On bolding: Assume that on a casual browse, the reader's eye will always leap first to headers, and to words in bold. They'll help him understand the structure of your piece, and the most important bits. Here's a simple example - the bolded opening lines give structure, and a few key concepts are bolded to stand out immediately.
Drinking MegaPop is bad for your health. Its ingredients include cyanide, pesticide, cidercide and patricide.
Drinking MegaPop is bad for the environment. Every year, thousands of adorable bunnies are killed by MegaPop executives, and used as fuel for their ozone-depletion devices. Scientists with exceptionally big foreheads contend that merely by placing a blanket ban on all production of MegaPop, they expect that garbage production in the United States would drop by 170% and every citizen would get a free Smokey the Bear lapel pin.
Drinking MegaPop is bad for international politics. The League of Foreigners Who Don't Like Us have cited the bitter breath caused by MegaPop as their #1 reason for disliking us. MegaPop has been shown to cause leaders to make irrational, unwise decisions (such as consuming more MegaPop). Remember: a nation that drinks MegaPop is a nation that cannot be trusted. Don't let us be that nation.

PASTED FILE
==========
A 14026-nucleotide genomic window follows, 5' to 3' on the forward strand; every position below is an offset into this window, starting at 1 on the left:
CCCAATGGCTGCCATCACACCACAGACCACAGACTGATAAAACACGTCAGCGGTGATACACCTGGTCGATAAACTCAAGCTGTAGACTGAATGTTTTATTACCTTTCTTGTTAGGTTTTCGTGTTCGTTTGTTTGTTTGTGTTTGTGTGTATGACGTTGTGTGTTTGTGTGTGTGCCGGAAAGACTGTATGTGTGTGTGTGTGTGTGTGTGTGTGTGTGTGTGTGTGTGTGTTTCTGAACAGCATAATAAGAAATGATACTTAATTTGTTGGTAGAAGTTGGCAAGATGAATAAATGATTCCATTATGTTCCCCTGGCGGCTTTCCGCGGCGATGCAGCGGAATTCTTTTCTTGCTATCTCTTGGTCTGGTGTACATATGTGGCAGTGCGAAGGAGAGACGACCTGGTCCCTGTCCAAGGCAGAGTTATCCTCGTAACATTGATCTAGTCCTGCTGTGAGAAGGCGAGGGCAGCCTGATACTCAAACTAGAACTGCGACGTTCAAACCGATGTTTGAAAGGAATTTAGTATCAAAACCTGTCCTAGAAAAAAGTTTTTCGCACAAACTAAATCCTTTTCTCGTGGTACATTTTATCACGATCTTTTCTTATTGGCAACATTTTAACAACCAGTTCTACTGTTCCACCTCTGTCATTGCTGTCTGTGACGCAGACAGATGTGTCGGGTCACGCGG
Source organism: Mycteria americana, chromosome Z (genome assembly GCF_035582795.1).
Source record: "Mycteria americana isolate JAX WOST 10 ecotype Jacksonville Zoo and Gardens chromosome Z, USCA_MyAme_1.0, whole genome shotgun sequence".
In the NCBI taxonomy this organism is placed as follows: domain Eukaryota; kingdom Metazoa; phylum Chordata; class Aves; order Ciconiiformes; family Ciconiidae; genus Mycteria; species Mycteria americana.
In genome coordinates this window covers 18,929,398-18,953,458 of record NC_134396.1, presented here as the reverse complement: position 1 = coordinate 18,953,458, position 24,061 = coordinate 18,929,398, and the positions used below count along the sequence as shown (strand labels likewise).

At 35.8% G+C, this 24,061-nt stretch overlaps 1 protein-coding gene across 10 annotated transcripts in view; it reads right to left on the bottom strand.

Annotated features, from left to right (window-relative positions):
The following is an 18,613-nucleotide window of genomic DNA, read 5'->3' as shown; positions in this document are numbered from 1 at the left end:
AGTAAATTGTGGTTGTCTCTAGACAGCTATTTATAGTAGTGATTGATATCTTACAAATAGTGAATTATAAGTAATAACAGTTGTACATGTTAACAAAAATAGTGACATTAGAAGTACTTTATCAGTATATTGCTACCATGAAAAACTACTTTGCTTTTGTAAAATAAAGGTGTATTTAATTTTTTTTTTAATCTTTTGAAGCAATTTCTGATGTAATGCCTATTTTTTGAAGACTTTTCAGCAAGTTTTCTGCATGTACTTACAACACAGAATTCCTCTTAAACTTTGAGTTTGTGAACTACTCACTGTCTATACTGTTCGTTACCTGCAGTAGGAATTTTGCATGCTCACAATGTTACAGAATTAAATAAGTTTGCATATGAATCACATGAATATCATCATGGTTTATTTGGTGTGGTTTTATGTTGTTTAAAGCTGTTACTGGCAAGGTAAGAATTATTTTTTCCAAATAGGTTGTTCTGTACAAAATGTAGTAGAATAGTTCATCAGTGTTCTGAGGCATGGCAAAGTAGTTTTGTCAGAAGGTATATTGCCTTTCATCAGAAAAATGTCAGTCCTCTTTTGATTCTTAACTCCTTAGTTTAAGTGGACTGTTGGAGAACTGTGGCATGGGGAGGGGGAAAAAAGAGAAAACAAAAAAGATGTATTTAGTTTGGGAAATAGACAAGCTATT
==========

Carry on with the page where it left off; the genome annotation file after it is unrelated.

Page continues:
On blockquotes: Blockquotes are generally used for presenting quotes from other work; a quote that's more than a line or two should be blockquoted because that clearly differentiates it from the main flow of the text, from your blog post addressing the reader.
Blockquotes are similarly appropriate for other snippets that disrupt the main flow of your writing. The example I gave above for bolding is blockquoted; that makes it very clear that that section is different from the rest of the text. It makes it very clear where the example begins and where it ends. So: examples, long asides, imaginary scenes ("Oh, yeah! I could totally imagine Agent Scully meeting Captain Picard! It'd probably go something like this:...") and other such diversions can be blockquoted, particularly if they make the structure more clear.
On code snippets: only for code, or examples of computer input/output, copy-pasting from a shell command line, etc.. It's basically a blockquote formatted specially for code (which would, as per above explanation, be a disruption of the main, prose-written flow of the post).